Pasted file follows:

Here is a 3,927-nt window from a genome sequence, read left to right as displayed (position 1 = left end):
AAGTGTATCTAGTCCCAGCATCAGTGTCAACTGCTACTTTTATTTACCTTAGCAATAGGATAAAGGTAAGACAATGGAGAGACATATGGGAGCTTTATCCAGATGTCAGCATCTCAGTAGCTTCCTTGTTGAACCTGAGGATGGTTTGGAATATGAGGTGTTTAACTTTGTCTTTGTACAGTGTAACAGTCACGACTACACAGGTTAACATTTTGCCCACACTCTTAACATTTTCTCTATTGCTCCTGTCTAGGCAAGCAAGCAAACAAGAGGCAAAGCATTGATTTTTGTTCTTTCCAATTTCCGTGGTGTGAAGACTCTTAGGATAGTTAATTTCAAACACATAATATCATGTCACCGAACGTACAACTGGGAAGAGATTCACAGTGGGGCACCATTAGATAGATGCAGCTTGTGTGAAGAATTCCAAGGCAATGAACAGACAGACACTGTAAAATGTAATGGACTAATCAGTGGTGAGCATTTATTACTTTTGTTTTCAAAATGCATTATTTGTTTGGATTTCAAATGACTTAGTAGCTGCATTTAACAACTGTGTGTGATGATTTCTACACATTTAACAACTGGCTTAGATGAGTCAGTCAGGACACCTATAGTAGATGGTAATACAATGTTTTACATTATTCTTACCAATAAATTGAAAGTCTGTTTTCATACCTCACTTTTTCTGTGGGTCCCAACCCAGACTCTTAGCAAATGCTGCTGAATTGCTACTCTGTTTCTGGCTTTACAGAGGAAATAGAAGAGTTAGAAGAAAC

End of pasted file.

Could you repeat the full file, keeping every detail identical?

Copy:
Here is a 3,927-nt window from a genome sequence, read left to right as displayed (position 1 = left end):
AAGTGTATCTAGTCCCAGCATCAGTGTCAACTGCTACTTTTATTTACCTTAGCAATAGGATAAAGGTAAGACAATGGAGAGACATATGGGAGCTTTATCCAGATGTCAGCATCTCAGTAGCTTCCTTGTTGAACCTGAGGATGGTTTGGAATATGAGGTGTTTAACTTTGTCTTTGTACAGTGTAACAGTCACGACTACACAGGTTAACATTTTGCCCACACTCTTAACATTTTCTCTATTGCTCCTGTCTAGGCAAGCAAGCAAACAAGAGGCAAAGCATTGATTTTTGTTCTTTCCAATTTCCGTGGTGTGAAGACTCTTAGGATAGTTAATTTCAAACACATAATATCATGTCACCGAACGTACAACTGGGAAGAGATTCACAGTGGGGCACCATTAGATAGATGCAGCTTGTGTGAAGAATTCCAAGGCAATGAACAGACAGACACTGTAAAATGTAATGGACTAATCAGTGGTGAGCATTTATTACTTTTGTTTTCAAAATGCATTATTTGTTTGGATTTCAAATGACTTAGTAGCTGCATTTAACAACTGTGTGTGATGATTTCTACACATTTAACAACTGGCTTAGATGAGTCAGTCAGGACACCTATAGTAGATGGTAATACAATGTTTTACATTATTCTTACCAATAAATTGAAAGTCTGTTTTCATACCTCACTTTTTCTGTGGGTCCCAACCCAGACTCTTAGCAAATGCTGCTGAATTGCTACTCTGTTTCTGGCTTTACAGAGGAAATAGAAGAGTTAGAAGAAAC